Presentation on theme: "Acids & Bases SciencePower 10 (p210-235). Acids, Bases, and Salts Scientists often refer to substances as being either acids, bases, or salts. During."— Presentation transcript:
Acids, Bases, and Salts Scientists often refer to substances as being either acids, bases, or salts. During scientific experiments, it is important to know what type of substance you are working with, so that you have an idea of how it might react with other elements and chemicals.
Acids, Bases, and Salts Acid: Sour-tasting compound that produces hydrogen ions (H-) when it dissolves in water. Base: Bitter-tasting, slippery-feeling compound that produces hydroxide ions (OH-) when it dissolves in water. Salt: An ionic compound that results from the reaction between an acid and a base. pH (“potential Hydrogen”): The relative acidity (how acidic something is) or alkalinity (how basic something is) of a substance. pH refers to
What is pH? The relative acidity or alkalinity of a substance. Acidity How acidic something is Alkalinity How basic something is pH stands for “potential Hydrogen”: The ability of molecules to attract hydrogen ions. An acidic molecule (acid) has a low ability to attract hydrogen ions pH of 0-6 An alkaline molecule (base) has a high ability to attract hydrogen ions. pH of 8-14
Characteristics of Acids Low pH (below pH of 7) –Turns blue litmus paper to red Sour taste Reacts with metals to produce salt & hydrogen Reacts with carbonate salts to produce carbon dioxide
Characteristics of Bases High pH (above pH of 7) Turns red litmus paper blue Slippery to the touch Taste bitter Produces hydroxide ions (OH-) when it dissolves in water.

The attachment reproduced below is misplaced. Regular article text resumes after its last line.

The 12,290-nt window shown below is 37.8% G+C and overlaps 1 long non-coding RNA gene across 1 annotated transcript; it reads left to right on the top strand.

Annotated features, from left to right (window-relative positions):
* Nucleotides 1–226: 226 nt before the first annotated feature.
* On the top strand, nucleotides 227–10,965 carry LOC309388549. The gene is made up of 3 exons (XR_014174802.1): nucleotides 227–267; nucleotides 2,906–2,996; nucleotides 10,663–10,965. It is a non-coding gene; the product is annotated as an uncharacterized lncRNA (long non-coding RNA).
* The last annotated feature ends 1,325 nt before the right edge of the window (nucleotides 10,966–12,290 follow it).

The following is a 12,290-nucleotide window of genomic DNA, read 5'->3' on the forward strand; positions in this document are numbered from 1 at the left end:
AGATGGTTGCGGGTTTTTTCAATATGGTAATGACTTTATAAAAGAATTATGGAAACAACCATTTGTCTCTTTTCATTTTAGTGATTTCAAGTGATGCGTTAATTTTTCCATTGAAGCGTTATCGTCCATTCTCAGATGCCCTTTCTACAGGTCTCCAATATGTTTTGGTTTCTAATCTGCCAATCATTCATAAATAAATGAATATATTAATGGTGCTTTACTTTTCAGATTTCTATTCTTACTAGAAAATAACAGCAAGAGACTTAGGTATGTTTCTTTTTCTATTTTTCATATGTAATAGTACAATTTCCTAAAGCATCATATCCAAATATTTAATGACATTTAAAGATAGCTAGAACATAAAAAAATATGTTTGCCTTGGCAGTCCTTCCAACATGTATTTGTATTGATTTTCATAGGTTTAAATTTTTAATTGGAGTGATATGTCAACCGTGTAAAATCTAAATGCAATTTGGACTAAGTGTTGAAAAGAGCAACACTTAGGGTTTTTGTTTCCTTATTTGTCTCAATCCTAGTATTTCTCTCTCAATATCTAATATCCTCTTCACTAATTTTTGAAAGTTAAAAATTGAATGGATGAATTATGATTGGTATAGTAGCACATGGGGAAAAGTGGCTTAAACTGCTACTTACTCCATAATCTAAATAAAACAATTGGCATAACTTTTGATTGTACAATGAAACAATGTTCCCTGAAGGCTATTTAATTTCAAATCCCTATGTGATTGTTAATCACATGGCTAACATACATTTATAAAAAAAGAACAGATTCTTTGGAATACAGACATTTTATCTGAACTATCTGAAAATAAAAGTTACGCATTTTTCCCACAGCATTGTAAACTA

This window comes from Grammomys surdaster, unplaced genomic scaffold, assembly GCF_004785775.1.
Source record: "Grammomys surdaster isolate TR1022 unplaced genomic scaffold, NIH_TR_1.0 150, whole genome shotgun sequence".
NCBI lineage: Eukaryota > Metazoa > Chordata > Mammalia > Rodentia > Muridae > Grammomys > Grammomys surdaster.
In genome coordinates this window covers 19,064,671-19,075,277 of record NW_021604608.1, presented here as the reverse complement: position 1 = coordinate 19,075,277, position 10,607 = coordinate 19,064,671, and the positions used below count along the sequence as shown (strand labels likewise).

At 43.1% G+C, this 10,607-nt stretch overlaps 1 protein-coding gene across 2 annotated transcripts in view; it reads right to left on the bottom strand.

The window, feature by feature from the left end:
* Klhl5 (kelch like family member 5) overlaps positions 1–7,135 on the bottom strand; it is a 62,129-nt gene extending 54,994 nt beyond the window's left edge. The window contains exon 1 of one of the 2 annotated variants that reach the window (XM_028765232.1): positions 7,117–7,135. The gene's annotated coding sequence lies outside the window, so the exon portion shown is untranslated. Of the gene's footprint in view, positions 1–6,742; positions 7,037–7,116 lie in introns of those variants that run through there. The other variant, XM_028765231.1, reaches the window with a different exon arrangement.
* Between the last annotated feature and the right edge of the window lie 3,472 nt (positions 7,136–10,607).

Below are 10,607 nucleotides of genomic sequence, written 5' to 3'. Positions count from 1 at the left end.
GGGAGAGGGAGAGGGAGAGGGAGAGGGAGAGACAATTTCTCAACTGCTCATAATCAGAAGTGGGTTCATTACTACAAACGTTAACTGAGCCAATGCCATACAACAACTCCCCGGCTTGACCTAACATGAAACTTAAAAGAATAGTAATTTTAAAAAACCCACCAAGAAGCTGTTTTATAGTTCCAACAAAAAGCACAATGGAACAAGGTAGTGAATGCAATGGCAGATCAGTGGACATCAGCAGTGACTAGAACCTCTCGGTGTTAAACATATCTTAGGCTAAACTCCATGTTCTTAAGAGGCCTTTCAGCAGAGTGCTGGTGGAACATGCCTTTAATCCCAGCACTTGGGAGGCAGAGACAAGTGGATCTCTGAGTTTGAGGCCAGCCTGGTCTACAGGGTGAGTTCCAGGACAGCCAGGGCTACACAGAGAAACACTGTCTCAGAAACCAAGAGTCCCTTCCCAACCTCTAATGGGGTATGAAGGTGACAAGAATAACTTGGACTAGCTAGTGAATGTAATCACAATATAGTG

Characteristics of Salts A salt is formed when an acid and a base are mixed. The acid releases H+ ions while the base releases OH- ions. This process is called hydrolysis. The pH of the salt depends on the strengths of the original acids and bases: Acid pHBase pHSalt pH Strong pH = 7 WeakStrongpH > 7 StrongWeakpH < 7 Weak depends on which is stronger
The pH Scale Common AcidspHCommon BasespH Hydrochloric acid Sulphuric acid Stomach juice Lemons Vinegar Apples Oranges Grapes Sour milk White bread Fresh milk 0.1 0.3 1-3 2.3 2.9 3.1 3.5 4 4.4 5.5 6.5 Human saliva Distilled water Blood plasma Eggs Seawater Borax Milk of magnesia Ammonia water Limewater Caustic soda 6-8 7 7.4 7.8 7.9 9.2 10.5 11.6 12.4 14
Acids and Bases When acids and bases react with each other, they form salts. In the late 1800s, Swedish scientist Svante Arrhenius proposed that water can dissolve many compounds by separating them into their individual ions.
Arrhenius suggested that acids are compounds that contain hydrogen and can dissolve in water to release hydrogen ions (H+) into solution. For example, hydrochloric acid (HCl) dissolves in water as follows: In H2O (water)… HCl H+(aq) + Cl-(aq) Acids
Arrhenius defined bases as substances that dissolve in water to release hydroxide ions (OH-) into solution. For example, a typical base according to the Arrhenius definition is sodium hydroxide (NaOH): In H2O (water)… NaOH Na+(aq) + OH-(aq) Bases
The Arrhenius definition of acids and bases explains a number of things about acids and bases: Why all acids have similar properties to each other. Why all bases are similar. That all acids release H+ into solution and all bases release OH-. That acids and bases counteract each other. This means that a base added to an acid can make the acid weaker, and that adding an acid to a base can make the base more acidic. This is called neutralization.
Acid, Base, or Salt? – Activity Classify each of the following substances as either an acid, a base, or a neutral substance. Lemon Juice (pH 2.3) Eggs (pH 7.8) Blood Plasma (ph 7.4) Apples (pH 3.1) Water (pH 7) Limewater (pH 12.4) Stomach juice (pH 1-3) Vinegar (pH 2.9)